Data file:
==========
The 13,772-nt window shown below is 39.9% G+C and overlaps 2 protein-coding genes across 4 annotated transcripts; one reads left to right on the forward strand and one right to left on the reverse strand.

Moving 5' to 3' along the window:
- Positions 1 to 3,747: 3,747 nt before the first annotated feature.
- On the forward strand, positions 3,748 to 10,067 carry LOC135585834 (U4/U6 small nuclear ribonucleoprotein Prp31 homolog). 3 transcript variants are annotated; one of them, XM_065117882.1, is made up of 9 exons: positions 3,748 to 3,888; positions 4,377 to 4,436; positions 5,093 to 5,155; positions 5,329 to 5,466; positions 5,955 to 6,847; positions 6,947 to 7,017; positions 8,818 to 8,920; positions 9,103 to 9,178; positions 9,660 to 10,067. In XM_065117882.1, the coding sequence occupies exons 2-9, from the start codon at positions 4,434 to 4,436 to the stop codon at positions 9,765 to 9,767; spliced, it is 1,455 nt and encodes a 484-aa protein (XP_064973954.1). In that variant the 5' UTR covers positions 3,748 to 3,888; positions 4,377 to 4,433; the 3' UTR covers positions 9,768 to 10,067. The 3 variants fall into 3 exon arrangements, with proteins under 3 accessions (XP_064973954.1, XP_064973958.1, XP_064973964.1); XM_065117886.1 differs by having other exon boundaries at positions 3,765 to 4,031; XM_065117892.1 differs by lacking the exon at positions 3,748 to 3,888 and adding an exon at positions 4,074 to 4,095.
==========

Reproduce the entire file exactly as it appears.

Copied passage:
The 13,772-nt window shown below is 39.9% G+C and overlaps 2 protein-coding genes across 4 annotated transcripts; one reads left to right on the forward strand and one right to left on the reverse strand.

Moving 5' to 3' along the window:
- Positions 1 to 3,747: 3,747 nt before the first annotated feature.
- On the forward strand, positions 3,748 to 10,067 carry LOC135585834 (U4/U6 small nuclear ribonucleoprotein Prp31 homolog). 3 transcript variants are annotated; one of them, XM_065117882.1, is made up of 9 exons: positions 3,748 to 3,888; positions 4,377 to 4,436; positions 5,093 to 5,155; positions 5,329 to 5,466; positions 5,955 to 6,847; positions 6,947 to 7,017; positions 8,818 to 8,920; positions 9,103 to 9,178; positions 9,660 to 10,067. In XM_065117882.1, the coding sequence occupies exons 2-9, from the start codon at positions 4,434 to 4,436 to the stop codon at positions 9,765 to 9,767; spliced, it is 1,455 nt and encodes a 484-aa protein (XP_064973954.1). In that variant the 5' UTR covers positions 3,748 to 3,888; positions 4,377 to 4,433; the 3' UTR covers positions 9,768 to 10,067. The 3 variants fall into 3 exon arrangements, with proteins under 3 accessions (XP_064973954.1, XP_064973958.1, XP_064973964.1); XM_065117886.1 differs by having other exon boundaries at positions 3,765 to 4,031; XM_065117892.1 differs by lacking the exon at positions 3,748 to 3,888 and adding an exon at positions 4,074 to 4,095.